Why you might want to think twice about Lake Titicaca
The world's greatest salespeople are on Lake Titicaca
“It’s not the price, I just don’t think the eye-popping primary colours and the disconcerting features of Viracocha would mesh harmoniously with the muted neutral tones of our small Georgian cottage in Hertfordshire.”
She wasn’t getting it.
“250 soles?” I shook my head. It might have seemed to her like I was testing her powers of negotiation to the limit, but I really didn’t want her metre-long weaving, impressive though it was. “225 soles and a free replica reed boat?” My neice might like the boat but “no gracias, lo siento”. I really did feel sorry – for her, for me and for the whole Uros experience. How on earth did we end up here?
“I made them all myself.” It was a claim I doubted and which did nothing to pique my interest. But the eyes held such an expression of forlorn hope so as to not so much tug at the heartstrings, but to positively yank them from their arteries. I think it was at this point that we both realised we’d gone down a dead end street and both needed a safe route by which to exit the situation with our dignity intact.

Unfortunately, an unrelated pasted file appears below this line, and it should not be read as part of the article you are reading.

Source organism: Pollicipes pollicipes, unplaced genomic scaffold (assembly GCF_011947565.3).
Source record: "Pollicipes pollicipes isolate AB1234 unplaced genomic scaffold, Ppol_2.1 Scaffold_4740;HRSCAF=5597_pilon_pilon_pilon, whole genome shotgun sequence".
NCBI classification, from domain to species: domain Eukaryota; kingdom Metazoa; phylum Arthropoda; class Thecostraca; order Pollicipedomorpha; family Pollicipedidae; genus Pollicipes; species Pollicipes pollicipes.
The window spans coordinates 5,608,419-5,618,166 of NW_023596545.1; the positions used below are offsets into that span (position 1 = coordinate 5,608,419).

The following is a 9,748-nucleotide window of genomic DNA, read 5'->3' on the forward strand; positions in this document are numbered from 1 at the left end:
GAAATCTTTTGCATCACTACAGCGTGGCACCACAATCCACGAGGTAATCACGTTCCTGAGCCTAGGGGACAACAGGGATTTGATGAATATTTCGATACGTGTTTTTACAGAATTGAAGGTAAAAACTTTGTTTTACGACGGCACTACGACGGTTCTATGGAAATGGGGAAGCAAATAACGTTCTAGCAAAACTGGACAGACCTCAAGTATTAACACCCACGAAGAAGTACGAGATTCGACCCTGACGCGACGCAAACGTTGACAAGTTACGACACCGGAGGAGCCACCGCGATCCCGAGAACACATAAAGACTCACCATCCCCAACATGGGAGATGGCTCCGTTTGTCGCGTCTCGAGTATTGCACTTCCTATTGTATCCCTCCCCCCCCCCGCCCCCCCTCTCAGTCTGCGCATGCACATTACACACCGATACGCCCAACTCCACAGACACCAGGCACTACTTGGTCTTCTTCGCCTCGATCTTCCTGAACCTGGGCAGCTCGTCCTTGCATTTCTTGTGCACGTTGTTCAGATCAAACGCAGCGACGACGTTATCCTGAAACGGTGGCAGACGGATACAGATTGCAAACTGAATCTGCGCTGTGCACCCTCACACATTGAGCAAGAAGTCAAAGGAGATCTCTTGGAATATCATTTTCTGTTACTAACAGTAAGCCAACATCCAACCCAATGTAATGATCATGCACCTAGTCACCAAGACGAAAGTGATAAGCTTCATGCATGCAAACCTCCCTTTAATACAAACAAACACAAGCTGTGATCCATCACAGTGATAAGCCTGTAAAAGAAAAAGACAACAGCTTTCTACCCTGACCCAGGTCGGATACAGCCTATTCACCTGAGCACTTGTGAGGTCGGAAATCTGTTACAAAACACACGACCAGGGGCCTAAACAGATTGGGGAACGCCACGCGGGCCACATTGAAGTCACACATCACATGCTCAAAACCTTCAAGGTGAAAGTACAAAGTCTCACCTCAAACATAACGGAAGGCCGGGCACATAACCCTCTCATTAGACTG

I thought of asking our guide, whose name has long since escaped the clutches of my memory, but whose prior advice lingered much longer. “These people are quite poor and tourism is their only means of income, so it would be wonderful if you’d like to buy something and have a ride in their boat”.
You little devil – it only dawns on me now that you were the warm up act.
From the sublime to the ridiculous
"The sun shone brightly, the wind whipped around my ears and the rhythm of the water hypnosited me - no lazy adjectives or pointless facts can capture that moment."
We were standing on one of the many floating tortura reed islands of the Uros archipelago. To the west rose the bland edifices of Puno, the defacto capital of Peruvian Lake Titicaca. It’s a place so out of keeping with the mesmerising Andean landscape. To the east was the expansive beauty of the crystal waters from whence we came. The day had started with the sublime and was now descending rapidly into the ridiculous.